BARLOW, ROBERT, cartographer and topographical draftsman; b. 18 Feb. 1813 at Margate, England; d. 16 Feb. 1883 at Montreal, Que.
Robert Barlow’s career began with the Ordnance Survey of Great Britain with which he served, probably as a civilian, for 27 years. For the last five of these he superintended a survey district in the Isle of Lewis before coming to Canada with his family in 1855. He was recruited for the Geological Survey of Canada by William Edmond Logan*, the survey’s founder and first director; Barlow received his permanent appointment as chief draftsman in June 1856. In November of that year his eldest son, Scott, was taken on as his assistant.
Barlow’s chief contribution to the survey was his role in the production and preparation of topographical maps for its reports and publications. Considering the lack of adequate topographical maps at the time on which to enter the large quantity of geological detail being collected in the field, Barlow served an important function. His greatest work was the Geological map of Canada which bears the date 1865. Engraved on steel on a scale of one inch to 25 miles, it was, according to geologist Frank Dawson Adams*, “considered one of the finest maps of the kind . . . published in any country up to that time.” It was exhibited at the Paris Exhibition of 1867, where it was awarded a prize. A reduced version, on a scale of one inch to 125 miles, had appeared in the atlas that was published in 1865 to accompany the monumental 1863 Report of progress of the survey.
Barlow was also responsible for the topographical drafting of the first of a series of maps, on the scale of one inch to four miles, which have since formed the basis of the survey’s mapping enterprise. The project was announced in the 1863 report and the first map was planned for the Eastern Townships, Canada East. Barlow assembled data from a wide variety of sources, using boundary surveys, Crown Lands Department records, and maps of the British American Land Company. This map was finally published as a topographical map by private companies, in Toronto in 1875 and in Montreal in 1883, without acknowledgement of Barlow’s work. Logan had intended him to prepare a geological map as well but, after Alfred Richard Cecil Selwyn* took over as director of the survey in 1869, Barlow was assigned to other work and the addition of geological features was postponed indefinitely. The decision not to produce the geological map, caused by the controversy surrounding Logan’s interpretation of the Quebec group of strata, became a source of bitterness at the survey, as an 1884 parliamentary investigation of the organization revealed.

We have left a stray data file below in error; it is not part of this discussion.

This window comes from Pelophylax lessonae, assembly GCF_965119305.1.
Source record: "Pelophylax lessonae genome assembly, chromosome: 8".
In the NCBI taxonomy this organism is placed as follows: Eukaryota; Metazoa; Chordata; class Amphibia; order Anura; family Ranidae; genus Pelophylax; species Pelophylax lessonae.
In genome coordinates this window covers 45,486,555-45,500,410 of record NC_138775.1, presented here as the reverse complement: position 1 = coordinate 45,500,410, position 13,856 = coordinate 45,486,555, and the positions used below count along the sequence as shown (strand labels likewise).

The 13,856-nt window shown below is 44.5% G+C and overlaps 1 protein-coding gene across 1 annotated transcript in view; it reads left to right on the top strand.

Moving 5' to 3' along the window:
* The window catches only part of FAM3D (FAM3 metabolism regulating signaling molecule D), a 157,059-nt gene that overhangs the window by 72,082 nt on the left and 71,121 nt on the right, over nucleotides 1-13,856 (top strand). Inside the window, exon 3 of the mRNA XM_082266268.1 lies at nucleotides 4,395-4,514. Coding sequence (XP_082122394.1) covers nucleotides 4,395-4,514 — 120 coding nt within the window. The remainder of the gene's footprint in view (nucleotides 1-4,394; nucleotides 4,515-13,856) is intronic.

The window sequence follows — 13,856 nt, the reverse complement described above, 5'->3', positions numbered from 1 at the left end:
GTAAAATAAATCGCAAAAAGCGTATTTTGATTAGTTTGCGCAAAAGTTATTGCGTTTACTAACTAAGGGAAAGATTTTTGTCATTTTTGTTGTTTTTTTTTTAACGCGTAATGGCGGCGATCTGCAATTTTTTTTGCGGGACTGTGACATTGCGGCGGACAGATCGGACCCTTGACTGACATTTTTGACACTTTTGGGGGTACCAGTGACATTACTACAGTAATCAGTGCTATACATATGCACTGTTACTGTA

On 20 June 1880, a year before the office of the survey moved from Montreal to Ottawa, Barlow retired. He and his long-time colleague, James Richardson, were the first to take advantage of the civil service superannuation benefits which in 1877 were extended to all permanent employees of the survey under an act of 1870. Although Barlow apparently shared to some degree in the grievances voiced by the survey staff in this period, he retired gracefully with none of the public reluctance displayed by Richardson. Barlow died three years later in Montreal.
Three of his sons followed him into the survey and related fields. Scott succeeded him as chief draftsman and held the post until his own death in 1894. John Rigney trained with his father and spent three years with the survey before beginning a career with the city of Montreal; he became city surveyor in 1900. A third son, Alfred Ernest*, worked for the survey from 1883 to 1907 and achieved some prominence in Montreal as a consulting geologist.
Barlow’s most significant contribution to the survey was in the area of cartography. His importance is best stated by a fellow employee, Robert Bell*, who referred to him as “probably the best topographical draughtsman in the Dominion, so far as we are aware,” yet Barlow seems to have been one of those people who existed inconspicuously, leaving little trace although pursuing a useful life.
Can., House of Commons, Journals, 1884, app. 8: 66, 70, 83, 103–4, 117, 119, 165–67. Geological Survey of Can., Report of progress from its commencement to 1863 . . . (Montreal, 1863), xiii; Report of progress from its commencement to 1863, atlas of maps and sections . . . (Montreal, 1865); Report of progress from 1866 to 1869 (Montreal, 1870), 1; Report of progress for 1870–71(Ottawa, 1872), 9–11; Report of progress for 1871–72 (Montreal, 1872), 14; Report of progress for 1875–76 (n. p., 1877), 31; Report of progress for 1879–80 (Montreal, 1881), 9. Free Press (Ottawa), 17 Feb. 1883. Dominion annual register, 1883. F. D. Adams, “The history of geology in Canada,” A history of science in Canada, ed. H. M. Tory (Toronto, 1939), 7–20. T. C. Weston, Reminiscences among the rocks in connection with the Geological Survey of Canada (Toronto, 1899). Zaslow, Reading the rocks, 88–89, 124.